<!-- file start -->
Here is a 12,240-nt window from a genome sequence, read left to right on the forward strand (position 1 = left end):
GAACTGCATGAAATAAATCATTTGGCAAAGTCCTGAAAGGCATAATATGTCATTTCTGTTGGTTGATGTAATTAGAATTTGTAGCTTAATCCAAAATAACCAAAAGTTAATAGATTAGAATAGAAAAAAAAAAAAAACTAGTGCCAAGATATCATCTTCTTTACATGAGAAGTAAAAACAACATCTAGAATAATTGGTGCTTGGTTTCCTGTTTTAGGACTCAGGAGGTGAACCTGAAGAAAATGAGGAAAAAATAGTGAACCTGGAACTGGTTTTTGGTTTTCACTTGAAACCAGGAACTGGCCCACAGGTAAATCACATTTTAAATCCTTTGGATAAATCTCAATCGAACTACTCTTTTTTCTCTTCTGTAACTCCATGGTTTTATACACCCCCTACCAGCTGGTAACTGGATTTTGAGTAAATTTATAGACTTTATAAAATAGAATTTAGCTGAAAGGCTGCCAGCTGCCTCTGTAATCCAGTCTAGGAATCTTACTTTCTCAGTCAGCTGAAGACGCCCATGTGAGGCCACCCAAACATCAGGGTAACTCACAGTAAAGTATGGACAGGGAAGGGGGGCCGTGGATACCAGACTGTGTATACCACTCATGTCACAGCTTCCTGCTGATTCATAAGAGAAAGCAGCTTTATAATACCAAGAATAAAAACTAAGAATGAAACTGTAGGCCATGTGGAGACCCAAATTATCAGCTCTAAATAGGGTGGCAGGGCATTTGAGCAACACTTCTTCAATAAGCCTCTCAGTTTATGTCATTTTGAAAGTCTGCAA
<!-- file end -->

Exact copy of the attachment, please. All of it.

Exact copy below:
Here is a 12,240-nt window from a genome sequence, read left to right on the forward strand (position 1 = left end):
GAACTGCATGAAATAAATCATTTGGCAAAGTCCTGAAAGGCATAATATGTCATTTCTGTTGGTTGATGTAATTAGAATTTGTAGCTTAATCCAAAATAACCAAAAGTTAATAGATTAGAATAGAAAAAAAAAAAAAACTAGTGCCAAGATATCATCTTCTTTACATGAGAAGTAAAAACAACATCTAGAATAATTGGTGCTTGGTTTCCTGTTTTAGGACTCAGGAGGTGAACCTGAAGAAAATGAGGAAAAAATAGTGAACCTGGAACTGGTTTTTGGTTTTCACTTGAAACCAGGAACTGGCCCACAGGTAAATCACATTTTAAATCCTTTGGATAAATCTCAATCGAACTACTCTTTTTTCTCTTCTGTAACTCCATGGTTTTATACACCCCCTACCAGCTGGTAACTGGATTTTGAGTAAATTTATAGACTTTATAAAATAGAATTTAGCTGAAAGGCTGCCAGCTGCCTCTGTAATCCAGTCTAGGAATCTTACTTTCTCAGTCAGCTGAAGACGCCCATGTGAGGCCACCCAAACATCAGGGTAACTCACAGTAAAGTATGGACAGGGAAGGGGGGCCGTGGATACCAGACTGTGTATACCACTCATGTCACAGCTTCCTGCTGATTCATAAGAGAAAGCAGCTTTATAATACCAAGAATAAAAACTAAGAATGAAACTGTAGGCCATGTGGAGACCCAAATTATCAGCTCTAAATAGGGTGGCAGGGCATTTGAGCAACACTTCTTCAATAAGCCTCTCAGTTTATGTCATTTTGAAAGTCTGCAA